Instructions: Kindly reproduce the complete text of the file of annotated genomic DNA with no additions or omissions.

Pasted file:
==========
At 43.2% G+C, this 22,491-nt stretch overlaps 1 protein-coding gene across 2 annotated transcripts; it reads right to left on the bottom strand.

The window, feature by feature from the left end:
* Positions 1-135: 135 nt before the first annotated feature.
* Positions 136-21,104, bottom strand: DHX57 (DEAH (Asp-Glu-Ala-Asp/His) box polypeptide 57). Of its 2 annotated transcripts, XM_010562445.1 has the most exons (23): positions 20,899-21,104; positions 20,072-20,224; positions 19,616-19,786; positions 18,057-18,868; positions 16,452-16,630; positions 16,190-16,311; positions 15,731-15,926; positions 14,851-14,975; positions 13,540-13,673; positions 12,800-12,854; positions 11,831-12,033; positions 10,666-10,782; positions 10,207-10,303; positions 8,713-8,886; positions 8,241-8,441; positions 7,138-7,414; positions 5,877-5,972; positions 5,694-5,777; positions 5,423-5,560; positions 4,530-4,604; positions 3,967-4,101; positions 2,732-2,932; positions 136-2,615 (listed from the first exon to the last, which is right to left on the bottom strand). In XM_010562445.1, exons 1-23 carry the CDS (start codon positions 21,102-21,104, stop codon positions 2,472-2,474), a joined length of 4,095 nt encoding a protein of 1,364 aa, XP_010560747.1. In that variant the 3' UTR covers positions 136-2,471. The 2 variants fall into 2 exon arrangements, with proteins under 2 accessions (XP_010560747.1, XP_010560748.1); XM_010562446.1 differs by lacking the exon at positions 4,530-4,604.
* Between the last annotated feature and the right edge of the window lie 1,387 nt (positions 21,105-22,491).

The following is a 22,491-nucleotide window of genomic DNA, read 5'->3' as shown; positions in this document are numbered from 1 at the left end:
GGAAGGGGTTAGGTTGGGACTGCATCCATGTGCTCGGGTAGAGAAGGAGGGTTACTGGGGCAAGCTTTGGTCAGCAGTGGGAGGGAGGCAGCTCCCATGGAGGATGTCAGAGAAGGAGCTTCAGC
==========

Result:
At 43.2% G+C, this 22,491-nt stretch overlaps 1 protein-coding gene across 2 annotated transcripts; it reads right to left on the bottom strand.

The window, feature by feature from the left end:
* Positions 1-135: 135 nt before the first annotated feature.
* Positions 136-21,104, bottom strand: DHX57 (DEAH (Asp-Glu-Ala-Asp/His) box polypeptide 57). Of its 2 annotated transcripts, XM_010562445.1 has the most exons (23): positions 20,899-21,104; positions 20,072-20,224; positions 19,616-19,786; positions 18,057-18,868; positions 16,452-16,630; positions 16,190-16,311; positions 15,731-15,926; positions 14,851-14,975; positions 13,540-13,673; positions 12,800-12,854; positions 11,831-12,033; positions 10,666-10,782; positions 10,207-10,303; positions 8,713-8,886; positions 8,241-8,441; positions 7,138-7,414; positions 5,877-5,972; positions 5,694-5,777; positions 5,423-5,560; positions 4,530-4,604; positions 3,967-4,101; positions 2,732-2,932; positions 136-2,615 (listed from the first exon to the last, which is right to left on the bottom strand). In XM_010562445.1, exons 1-23 carry the CDS (start codon positions 21,102-21,104, stop codon positions 2,472-2,474), a joined length of 4,095 nt encoding a protein of 1,364 aa, XP_010560747.1. In that variant the 3' UTR covers positions 136-2,471. The 2 variants fall into 2 exon arrangements, with proteins under 2 accessions (XP_010560747.1, XP_010560748.1); XM_010562446.1 differs by lacking the exon at positions 4,530-4,604.
* Between the last annotated feature and the right edge of the window lie 1,387 nt (positions 21,105-22,491).

The following is a 22,491-nucleotide window of genomic DNA, read 5'->3' as shown; positions in this document are numbered from 1 at the left end:
GGAAGGGGTTAGGTTGGGACTGCATCCATGTGCTCGGGTAGAGAAGGAGGGTTACTGGGGCAAGCTTTGGTCAGCAGTGGGAGGGAGGCAGCTCCCATGGAGGATGTCAGAGAAGGAGCTTCAGC